Let $G$ be a Lie group.

I am wondering if there is a way to say that the map $(g, h)\mapsto dL_g|_h$ defined on $G\times G$ is a smooth map (Here $L_g$ is the left translation map from $G$ to $G$ and by $dL_g|_h$ I mean the differential of $L_g$ at $h$).

The challenge here is to make the set $\bigsqcup_{g, h\in G}\mathcal L(T_hG, T_{gh}G)$ into a smooth manifold in a fruitful way since $dL_g|_h\in \mathcal L(T_gG, T_{gh}G)$.

I was reading the proof of the fact that the Lie algebra of a Lie group is finite dimensional from where the above question is motivated. In the proof there was this fact used that the map $g\mapsto dL_g|_ev:G\to TG$ is a smooth map, where $v$ is a fixed vector in $T_eG$.

Thank you.


1 Answer 1


I think the right way is using pullback bundles.

You need to know in advance that:

$(1)$ pullback bundle is an embedded submanifold of the product of its factors. (Hence it always carries a natural structure of a smooth manifold "inherited from the factors"). For details you can look at this answer.

$(2)$ Given two vector bundles over the same base manifold, you can create their Hom-bundle. The point is that the Hom-bundle can also be given a natural structure of a smooth manifold.

(I do not know an immediate way of showing this, but perhaps it's easier to show this for the tensor product of bundles and use the identification $E^* \otimes F \cong \text{Hom}(E,F)$). Again, as far as I know the literature in this domain is far from optimal).

Assuming for the moment, these two "basic" (and supposedly well-know) facts, we can see the following:

(See here for details). Consider the following two maps $G \times G \to G$:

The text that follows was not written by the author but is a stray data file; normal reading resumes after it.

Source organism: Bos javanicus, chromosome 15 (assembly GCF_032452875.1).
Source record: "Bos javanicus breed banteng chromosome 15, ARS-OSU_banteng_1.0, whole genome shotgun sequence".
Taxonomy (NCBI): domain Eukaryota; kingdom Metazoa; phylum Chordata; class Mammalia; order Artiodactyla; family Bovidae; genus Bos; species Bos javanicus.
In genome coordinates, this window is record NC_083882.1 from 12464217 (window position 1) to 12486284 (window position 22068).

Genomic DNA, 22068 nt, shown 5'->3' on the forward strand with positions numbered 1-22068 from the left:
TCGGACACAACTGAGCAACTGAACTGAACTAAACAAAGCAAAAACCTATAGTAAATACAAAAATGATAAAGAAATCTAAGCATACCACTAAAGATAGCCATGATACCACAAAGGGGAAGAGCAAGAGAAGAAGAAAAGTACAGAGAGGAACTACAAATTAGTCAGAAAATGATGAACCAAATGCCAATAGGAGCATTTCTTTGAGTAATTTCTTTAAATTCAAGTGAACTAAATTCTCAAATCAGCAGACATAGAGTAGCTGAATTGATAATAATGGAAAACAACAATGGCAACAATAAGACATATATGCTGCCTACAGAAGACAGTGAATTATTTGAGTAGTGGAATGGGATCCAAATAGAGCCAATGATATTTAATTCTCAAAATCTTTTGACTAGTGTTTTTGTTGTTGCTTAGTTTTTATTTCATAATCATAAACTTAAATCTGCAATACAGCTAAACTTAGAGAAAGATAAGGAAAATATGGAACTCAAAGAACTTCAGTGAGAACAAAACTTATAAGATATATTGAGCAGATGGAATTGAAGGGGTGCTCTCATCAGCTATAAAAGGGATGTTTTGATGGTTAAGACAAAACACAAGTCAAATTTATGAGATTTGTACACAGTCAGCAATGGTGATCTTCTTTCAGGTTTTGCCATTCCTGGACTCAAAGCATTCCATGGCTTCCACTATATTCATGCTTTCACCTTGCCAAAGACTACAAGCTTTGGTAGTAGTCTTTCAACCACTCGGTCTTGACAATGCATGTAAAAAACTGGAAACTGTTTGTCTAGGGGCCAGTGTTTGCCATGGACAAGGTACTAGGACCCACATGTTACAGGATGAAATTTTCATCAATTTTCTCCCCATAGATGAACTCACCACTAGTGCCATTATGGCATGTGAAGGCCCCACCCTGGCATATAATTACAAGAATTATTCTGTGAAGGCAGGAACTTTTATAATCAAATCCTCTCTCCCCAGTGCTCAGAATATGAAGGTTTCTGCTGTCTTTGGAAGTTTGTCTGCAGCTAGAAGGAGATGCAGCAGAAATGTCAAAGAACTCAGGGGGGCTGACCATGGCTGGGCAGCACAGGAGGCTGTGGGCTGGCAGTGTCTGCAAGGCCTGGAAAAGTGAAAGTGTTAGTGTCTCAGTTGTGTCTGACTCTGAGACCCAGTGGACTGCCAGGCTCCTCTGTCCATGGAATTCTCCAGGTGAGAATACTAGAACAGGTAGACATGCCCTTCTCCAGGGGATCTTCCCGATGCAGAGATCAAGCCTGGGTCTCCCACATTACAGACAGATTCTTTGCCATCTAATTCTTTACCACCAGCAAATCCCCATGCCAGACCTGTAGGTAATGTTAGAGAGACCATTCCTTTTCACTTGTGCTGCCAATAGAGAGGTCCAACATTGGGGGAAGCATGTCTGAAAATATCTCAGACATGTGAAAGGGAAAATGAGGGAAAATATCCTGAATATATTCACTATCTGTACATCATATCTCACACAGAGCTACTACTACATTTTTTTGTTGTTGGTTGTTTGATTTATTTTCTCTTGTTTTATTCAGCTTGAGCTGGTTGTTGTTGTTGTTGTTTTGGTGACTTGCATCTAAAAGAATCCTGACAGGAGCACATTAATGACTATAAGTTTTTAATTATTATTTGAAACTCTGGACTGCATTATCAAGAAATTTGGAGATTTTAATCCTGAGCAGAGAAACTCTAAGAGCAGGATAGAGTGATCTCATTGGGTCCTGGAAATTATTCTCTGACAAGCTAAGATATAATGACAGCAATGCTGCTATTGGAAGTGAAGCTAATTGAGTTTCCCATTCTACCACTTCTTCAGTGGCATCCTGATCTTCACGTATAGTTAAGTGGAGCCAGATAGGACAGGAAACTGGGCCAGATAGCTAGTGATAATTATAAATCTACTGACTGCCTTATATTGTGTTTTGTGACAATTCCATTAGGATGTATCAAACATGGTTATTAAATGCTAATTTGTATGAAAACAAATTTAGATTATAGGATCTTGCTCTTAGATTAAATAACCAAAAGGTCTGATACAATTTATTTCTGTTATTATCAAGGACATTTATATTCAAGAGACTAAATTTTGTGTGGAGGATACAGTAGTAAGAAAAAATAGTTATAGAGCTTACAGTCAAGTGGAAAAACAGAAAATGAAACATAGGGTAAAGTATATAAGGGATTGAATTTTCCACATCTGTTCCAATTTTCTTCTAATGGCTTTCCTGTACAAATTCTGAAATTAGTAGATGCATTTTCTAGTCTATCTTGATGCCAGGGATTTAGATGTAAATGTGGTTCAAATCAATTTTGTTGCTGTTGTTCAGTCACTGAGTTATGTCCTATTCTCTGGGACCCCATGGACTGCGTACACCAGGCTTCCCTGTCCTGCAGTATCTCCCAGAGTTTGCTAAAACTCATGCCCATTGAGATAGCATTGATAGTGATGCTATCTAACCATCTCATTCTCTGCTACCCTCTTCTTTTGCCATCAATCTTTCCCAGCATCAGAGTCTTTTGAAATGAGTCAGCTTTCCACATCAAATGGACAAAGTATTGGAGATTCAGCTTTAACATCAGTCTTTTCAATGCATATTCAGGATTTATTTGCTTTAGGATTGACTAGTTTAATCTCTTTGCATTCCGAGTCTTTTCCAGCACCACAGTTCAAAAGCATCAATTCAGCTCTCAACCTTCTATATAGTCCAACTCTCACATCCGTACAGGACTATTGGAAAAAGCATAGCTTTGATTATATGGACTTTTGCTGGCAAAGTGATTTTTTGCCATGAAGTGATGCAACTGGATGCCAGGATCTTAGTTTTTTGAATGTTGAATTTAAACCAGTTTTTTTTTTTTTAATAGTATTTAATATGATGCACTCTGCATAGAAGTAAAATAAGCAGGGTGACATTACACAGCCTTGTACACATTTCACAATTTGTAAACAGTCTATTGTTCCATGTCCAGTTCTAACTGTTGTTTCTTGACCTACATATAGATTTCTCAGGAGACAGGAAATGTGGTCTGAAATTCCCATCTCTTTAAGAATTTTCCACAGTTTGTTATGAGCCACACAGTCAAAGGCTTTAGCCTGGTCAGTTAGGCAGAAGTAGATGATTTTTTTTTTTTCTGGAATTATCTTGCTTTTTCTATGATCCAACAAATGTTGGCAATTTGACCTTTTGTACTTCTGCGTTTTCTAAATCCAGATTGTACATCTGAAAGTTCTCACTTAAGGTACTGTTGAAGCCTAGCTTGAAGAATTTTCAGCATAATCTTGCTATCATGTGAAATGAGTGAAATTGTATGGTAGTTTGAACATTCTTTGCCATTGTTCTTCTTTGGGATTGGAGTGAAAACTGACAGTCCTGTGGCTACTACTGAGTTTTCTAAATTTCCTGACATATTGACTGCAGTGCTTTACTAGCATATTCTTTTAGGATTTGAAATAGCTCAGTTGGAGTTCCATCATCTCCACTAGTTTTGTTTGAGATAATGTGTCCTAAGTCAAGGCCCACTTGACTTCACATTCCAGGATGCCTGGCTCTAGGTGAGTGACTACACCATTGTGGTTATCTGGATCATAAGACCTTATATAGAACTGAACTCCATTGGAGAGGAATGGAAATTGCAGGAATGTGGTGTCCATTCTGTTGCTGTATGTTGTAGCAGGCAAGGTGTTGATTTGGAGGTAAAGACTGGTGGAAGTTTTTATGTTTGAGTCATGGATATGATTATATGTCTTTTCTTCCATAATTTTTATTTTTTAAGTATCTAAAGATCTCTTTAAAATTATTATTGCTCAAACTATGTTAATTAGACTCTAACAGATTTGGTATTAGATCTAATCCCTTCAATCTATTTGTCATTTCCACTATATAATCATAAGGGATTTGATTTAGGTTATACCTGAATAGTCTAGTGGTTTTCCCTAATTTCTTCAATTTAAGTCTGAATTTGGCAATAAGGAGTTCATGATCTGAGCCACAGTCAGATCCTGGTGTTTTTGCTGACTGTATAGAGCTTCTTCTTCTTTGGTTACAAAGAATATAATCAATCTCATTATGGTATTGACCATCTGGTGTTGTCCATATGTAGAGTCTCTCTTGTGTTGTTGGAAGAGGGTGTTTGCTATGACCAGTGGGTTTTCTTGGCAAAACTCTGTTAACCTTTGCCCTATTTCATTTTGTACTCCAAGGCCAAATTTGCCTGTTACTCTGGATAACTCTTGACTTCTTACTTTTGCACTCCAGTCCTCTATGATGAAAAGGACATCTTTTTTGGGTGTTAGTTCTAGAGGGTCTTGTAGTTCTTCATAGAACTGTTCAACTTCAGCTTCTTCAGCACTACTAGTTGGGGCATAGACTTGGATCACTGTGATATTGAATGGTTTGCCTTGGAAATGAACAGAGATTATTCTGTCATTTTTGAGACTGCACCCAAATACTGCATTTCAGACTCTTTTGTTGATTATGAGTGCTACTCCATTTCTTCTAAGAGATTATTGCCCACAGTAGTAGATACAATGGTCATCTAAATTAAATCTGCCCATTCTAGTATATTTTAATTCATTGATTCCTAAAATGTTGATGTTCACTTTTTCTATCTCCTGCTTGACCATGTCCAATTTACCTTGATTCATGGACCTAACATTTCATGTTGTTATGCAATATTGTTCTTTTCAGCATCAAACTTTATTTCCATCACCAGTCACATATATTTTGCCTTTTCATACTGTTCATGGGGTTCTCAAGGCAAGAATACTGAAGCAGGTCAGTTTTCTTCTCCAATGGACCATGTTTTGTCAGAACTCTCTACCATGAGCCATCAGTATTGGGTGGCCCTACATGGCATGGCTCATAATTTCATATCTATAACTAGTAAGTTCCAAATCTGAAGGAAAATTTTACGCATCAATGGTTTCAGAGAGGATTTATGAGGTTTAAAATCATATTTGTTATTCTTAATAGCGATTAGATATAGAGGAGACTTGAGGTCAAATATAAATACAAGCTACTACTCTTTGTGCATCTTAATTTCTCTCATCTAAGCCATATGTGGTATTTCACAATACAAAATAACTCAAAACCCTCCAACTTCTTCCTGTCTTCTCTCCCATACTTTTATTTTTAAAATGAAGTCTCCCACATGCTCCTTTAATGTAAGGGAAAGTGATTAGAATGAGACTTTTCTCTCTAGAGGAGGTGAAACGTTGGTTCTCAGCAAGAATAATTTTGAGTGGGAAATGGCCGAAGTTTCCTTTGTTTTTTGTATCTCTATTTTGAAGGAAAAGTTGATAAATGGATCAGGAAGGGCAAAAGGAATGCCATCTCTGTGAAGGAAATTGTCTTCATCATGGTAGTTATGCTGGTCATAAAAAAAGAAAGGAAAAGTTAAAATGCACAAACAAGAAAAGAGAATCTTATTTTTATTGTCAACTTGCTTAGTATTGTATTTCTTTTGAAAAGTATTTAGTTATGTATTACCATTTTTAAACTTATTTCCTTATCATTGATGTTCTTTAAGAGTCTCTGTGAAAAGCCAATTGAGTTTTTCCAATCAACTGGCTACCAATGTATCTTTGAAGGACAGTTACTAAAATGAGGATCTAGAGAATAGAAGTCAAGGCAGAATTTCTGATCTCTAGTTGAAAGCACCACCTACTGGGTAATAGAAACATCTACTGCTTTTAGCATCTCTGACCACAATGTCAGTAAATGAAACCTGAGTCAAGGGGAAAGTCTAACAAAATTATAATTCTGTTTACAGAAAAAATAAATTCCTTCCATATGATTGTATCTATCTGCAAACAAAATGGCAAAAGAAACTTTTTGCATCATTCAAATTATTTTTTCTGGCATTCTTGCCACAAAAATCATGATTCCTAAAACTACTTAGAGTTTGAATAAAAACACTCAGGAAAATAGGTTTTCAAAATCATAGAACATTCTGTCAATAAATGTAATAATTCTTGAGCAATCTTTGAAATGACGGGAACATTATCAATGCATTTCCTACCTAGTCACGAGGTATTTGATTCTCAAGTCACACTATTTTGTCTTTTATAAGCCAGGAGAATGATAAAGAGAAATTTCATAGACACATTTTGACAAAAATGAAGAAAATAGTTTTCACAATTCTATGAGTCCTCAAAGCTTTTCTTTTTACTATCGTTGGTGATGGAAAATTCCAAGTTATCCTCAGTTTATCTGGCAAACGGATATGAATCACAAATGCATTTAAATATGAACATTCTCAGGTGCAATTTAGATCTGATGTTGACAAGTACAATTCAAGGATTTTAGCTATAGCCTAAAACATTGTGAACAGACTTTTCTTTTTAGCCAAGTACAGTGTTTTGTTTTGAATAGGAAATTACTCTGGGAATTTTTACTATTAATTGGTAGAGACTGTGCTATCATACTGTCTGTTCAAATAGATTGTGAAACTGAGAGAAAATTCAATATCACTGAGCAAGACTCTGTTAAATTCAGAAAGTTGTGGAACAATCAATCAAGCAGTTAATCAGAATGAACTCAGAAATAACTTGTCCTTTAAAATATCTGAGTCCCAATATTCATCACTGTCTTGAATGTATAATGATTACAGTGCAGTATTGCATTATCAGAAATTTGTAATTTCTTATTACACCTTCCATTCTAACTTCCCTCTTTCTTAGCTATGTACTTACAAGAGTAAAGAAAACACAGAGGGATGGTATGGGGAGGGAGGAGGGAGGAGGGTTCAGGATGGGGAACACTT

$m(g,h)=gh \, \,\text{(multiplication)} \, \, , \, \, \pi(g,h)=h$, and their respective pullback bundles: $m^*(TG),\pi^*(TG)$. These are vector bundles over the base space $G \times G$.

Note that fiberwise:


So now if you take their Hom-bundle: $E=\text{Hom}(\pi^*(TG),m^*(TG))$

, then $E$ is a vector bundles over $G \times G$, with the required fiber:


Now your $dL_g|_h$ is just a section of $E$. $E$ is a smooth manifold, so the smoothness of a map $G \times G \to E$ is well defined. You probably want to prove $dL$ is a smooth section of $E$.

$(1)$ You might see a discussion similar in spirit here.

$(2)$ You might also want to consult Lee's book "Introduction to smooth manifolds", page 192 (chapter 8 theorem 8.37), where he proves that every left translation of a vector from $T_eG$ is a smooth vector field.

(He does this without using the language of vector bundles, but it is a very powerful language which is worth knowing anyway...)

  • $\begingroup$ By the way if you are not familiar with vector bundles, pullbacks, Hom-bundles etc, I can recommend some sources. $\endgroup$ Commented Jan 20, 2016 at 22:31
  • $\begingroup$ I know about vector bundles. But I don't know about pullbacks and Hom-bundles. Just have a feeble idea. So it will be great if you could suggest some reading material. $\endgroup$ Commented Jan 21, 2016 at 3:31
  • $\begingroup$ In response to (2). I have been following Lee. And Lee gives a nice proof. I just wanted to see it in a spirit you have discussed. I do not fully understand it yet though. $\endgroup$ Commented Jan 21, 2016 at 3:36
  • $\begingroup$ Also. Can you please also have a look at this. math.stackexchange.com/questions/1334071/… Here I had asked about a basic property of pullbacks. Thanks. $\endgroup$ Commented Jan 21, 2016 at 3:43
  • $\begingroup$ I answered your other question. I suggest you take some time and read it thoroughly. Unfortunately, It's not short. I have also edited my answer here, to stress the point that given the assumptions that Pullback and Hom bundles have natural smooth structures, we can use some iterated uses of these building blocks to build newer (seemingly more complicated) bundles. (Which now get their own smooth structure) $\endgroup$ Commented Jan 21, 2016 at 11:57

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